Each set of 3 interest codes for this NOC group is listed in order of importance.

A code in capital letters means it’s a strong fit for the occupation.

A code in all lowercase letters means the fit is weaker.

Learn About Interests

Abilities

Typical ability expectations for this NOC group
Your abilities

To fill in or change the values for your abilities, complete the Abilities Exercise in CAREERinsite.

Mental Abilities

General Learning Ability

Verbal Ability

Numerical Ability

Visual Abilities

Spatial Perception

Form Perception

Clerical Perception

Physical Abilities

Motor Coordination

Finger Dexterity

Manual Dexterity

Understanding Abilities

A Quick Guide

You are born with abilities that help you process certain types of information and turn it into action. These abilities influence which skills you can learn more easily.

The abilities or aptitudes shown for this NOC group come from the General Aptitude Test Battery (GATB). The GATB measures 9 aptitudes. It groups them into 3 categories: mental, visual, and physical.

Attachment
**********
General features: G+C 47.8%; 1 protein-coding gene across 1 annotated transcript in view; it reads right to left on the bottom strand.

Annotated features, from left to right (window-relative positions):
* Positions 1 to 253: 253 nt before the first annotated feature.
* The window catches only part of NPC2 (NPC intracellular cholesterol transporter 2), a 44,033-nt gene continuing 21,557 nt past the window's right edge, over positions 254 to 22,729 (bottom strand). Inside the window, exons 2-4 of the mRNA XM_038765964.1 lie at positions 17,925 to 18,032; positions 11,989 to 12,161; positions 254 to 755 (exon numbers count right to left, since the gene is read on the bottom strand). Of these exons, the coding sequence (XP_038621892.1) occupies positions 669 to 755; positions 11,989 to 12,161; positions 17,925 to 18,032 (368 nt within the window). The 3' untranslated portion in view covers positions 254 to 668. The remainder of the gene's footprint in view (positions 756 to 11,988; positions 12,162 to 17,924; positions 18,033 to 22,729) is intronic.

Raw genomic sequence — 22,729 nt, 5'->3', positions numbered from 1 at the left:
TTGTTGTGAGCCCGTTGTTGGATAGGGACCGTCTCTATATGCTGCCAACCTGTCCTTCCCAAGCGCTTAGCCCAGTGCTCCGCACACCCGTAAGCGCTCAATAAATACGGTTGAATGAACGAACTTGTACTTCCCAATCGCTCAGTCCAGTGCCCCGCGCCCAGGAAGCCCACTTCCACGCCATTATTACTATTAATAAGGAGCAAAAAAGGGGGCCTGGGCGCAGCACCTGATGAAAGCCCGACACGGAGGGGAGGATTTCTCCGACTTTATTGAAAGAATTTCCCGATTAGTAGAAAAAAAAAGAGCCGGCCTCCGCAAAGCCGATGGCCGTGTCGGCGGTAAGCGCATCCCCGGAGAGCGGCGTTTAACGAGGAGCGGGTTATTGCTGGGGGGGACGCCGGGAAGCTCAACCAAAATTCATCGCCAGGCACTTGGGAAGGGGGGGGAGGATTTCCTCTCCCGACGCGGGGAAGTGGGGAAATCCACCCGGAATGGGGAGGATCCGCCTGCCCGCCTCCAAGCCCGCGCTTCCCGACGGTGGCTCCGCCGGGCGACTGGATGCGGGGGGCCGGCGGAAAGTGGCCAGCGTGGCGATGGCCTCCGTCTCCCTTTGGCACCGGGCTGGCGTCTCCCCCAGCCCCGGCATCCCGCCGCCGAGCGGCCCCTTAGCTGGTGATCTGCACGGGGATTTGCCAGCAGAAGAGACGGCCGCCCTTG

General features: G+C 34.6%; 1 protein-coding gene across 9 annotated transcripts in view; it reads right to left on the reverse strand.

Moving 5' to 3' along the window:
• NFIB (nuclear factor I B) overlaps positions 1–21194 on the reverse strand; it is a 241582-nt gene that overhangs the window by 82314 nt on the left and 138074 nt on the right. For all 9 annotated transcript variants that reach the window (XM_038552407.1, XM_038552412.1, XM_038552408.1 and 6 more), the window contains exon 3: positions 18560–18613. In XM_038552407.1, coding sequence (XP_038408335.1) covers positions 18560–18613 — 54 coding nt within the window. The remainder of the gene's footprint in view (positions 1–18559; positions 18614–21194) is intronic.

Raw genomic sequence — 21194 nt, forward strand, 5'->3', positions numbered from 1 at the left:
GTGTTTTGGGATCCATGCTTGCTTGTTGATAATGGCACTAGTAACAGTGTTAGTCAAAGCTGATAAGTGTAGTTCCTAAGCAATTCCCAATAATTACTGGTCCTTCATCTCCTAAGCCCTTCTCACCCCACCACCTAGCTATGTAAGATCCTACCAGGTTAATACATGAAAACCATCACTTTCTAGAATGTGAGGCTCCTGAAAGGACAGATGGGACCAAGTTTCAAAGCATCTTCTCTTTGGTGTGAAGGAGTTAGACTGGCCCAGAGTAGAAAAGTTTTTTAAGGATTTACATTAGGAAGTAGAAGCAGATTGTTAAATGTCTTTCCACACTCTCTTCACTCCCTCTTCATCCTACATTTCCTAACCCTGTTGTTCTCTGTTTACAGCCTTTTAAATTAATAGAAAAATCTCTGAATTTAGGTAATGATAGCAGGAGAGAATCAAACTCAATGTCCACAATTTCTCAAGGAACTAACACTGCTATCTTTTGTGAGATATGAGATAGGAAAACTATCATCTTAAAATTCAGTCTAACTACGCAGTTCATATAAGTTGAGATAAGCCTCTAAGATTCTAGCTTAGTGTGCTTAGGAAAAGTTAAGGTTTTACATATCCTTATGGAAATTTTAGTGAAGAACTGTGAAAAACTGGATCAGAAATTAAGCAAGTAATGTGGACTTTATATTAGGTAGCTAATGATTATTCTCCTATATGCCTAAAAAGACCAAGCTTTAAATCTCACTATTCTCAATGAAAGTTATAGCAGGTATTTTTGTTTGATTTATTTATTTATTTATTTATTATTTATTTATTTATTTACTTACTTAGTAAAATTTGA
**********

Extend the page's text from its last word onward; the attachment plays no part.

The abilities scores range from 1 to 5, with 5 being stronger.

Learn About Abilities

Traits & Skills
Updated Mar 31, 2024

Purchasing agents need:

  • Communication skills (spoken and written)
  • Organizational skills
  • Negotiation skills
  • The ability to work with different kinds of people
  • The ability to study purchasing options and make decisions involving large sums of money
  • The ability to work on their own or as part of a team
  • Attention to detail
  • Memorization skills
  • Adaptability

They should enjoy:

  • Working methodically
  • Compiling information
  • Being responsible for projects and the work of others
  • Negotiating with people

In Alberta, this occupation is part of 1 or more 2016 National Occupational Classification (NOC) groups. If there are multiple related NOC groups, select a NOC heading to learn about each one.

Top 10 Skills Employers Are Looking For

Purchasing agents and officers

2016 NOC: 1225

This chart shows which job skills are currently in highest demand for this occupational group. It was created using this occupation's 106 most recent Alberta job postings, collected between Feb 27, 2023 and May 24, 2024.

Review these skills to learn:

  • Whether or not this occupation matches your skill set
  • What training you may need to get these skills
  • What skills to highlight in your resumé, cover letter, and interview.
Tasks: Purchase general and specialized equipment, materials or business services
Tasks: Review quotations
Tasks: Consult with suppliers
Tasks: Establish delivery schedules